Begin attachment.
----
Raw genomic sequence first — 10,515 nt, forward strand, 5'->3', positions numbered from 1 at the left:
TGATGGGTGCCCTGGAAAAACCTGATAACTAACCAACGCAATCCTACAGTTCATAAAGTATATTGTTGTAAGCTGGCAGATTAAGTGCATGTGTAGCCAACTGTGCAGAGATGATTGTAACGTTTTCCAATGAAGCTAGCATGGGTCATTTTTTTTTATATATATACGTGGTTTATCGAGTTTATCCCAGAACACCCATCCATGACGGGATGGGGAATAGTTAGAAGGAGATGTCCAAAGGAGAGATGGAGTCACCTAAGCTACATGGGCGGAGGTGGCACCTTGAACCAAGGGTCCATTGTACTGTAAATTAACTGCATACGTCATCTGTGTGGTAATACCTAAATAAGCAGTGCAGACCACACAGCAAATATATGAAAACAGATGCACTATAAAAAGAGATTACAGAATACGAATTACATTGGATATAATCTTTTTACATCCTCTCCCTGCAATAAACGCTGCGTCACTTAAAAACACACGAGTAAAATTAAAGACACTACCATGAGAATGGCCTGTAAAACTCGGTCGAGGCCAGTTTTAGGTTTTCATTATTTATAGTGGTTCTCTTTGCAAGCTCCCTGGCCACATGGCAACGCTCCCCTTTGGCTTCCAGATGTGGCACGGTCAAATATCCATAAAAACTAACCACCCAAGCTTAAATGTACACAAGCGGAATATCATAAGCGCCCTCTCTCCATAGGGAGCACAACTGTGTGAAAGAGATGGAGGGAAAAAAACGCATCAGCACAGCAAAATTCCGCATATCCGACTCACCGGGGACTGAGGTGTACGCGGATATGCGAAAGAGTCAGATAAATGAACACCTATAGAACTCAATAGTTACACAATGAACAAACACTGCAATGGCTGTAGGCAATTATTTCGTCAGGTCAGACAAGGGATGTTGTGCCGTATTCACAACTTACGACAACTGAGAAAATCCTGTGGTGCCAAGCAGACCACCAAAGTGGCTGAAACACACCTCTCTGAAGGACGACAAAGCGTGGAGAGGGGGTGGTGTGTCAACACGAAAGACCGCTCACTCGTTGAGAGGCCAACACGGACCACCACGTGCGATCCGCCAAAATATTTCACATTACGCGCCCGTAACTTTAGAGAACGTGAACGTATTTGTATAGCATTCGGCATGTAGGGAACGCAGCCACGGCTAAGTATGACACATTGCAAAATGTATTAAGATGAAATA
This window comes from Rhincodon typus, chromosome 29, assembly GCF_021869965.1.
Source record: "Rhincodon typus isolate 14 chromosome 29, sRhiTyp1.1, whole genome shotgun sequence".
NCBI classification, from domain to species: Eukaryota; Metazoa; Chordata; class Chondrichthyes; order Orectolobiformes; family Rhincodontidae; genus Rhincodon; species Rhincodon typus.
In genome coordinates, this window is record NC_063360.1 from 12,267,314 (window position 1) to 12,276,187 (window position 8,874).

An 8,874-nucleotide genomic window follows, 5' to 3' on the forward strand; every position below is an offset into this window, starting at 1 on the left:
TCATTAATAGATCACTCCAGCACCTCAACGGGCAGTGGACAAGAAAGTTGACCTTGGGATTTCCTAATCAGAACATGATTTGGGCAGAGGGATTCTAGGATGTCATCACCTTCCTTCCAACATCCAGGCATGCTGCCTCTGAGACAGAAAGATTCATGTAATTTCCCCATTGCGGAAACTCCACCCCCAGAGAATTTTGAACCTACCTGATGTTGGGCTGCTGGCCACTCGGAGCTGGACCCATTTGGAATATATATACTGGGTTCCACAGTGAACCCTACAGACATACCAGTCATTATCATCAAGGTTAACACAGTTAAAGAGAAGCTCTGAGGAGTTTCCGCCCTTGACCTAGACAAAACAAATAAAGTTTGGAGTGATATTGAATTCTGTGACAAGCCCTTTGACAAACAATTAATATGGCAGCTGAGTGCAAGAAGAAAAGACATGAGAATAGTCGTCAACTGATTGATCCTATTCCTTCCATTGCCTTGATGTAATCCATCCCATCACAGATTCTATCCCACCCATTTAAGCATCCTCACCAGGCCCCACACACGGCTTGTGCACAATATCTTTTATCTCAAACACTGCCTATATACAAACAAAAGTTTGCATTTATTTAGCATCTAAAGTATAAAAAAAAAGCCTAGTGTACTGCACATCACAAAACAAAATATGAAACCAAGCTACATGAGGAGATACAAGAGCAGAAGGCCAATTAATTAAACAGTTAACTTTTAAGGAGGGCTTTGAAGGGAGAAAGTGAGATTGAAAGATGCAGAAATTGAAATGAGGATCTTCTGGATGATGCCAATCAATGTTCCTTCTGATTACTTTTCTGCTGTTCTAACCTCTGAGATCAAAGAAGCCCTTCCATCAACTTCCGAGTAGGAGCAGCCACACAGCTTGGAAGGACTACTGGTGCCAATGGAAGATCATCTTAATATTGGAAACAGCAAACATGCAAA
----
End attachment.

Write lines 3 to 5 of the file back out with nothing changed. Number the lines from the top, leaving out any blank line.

This window comes from Rhincodon typus, chromosome 29, assembly GCF_021869965.1.
Source record: "Rhincodon typus isolate 14 chromosome 29, sRhiTyp1.1, whole genome shotgun sequence".
NCBI classification, from domain to species: Eukaryota; Metazoa; Chordata; class Chondrichthyes; order Orectolobiformes; family Rhincodontidae; genus Rhincodon; species Rhincodon typus.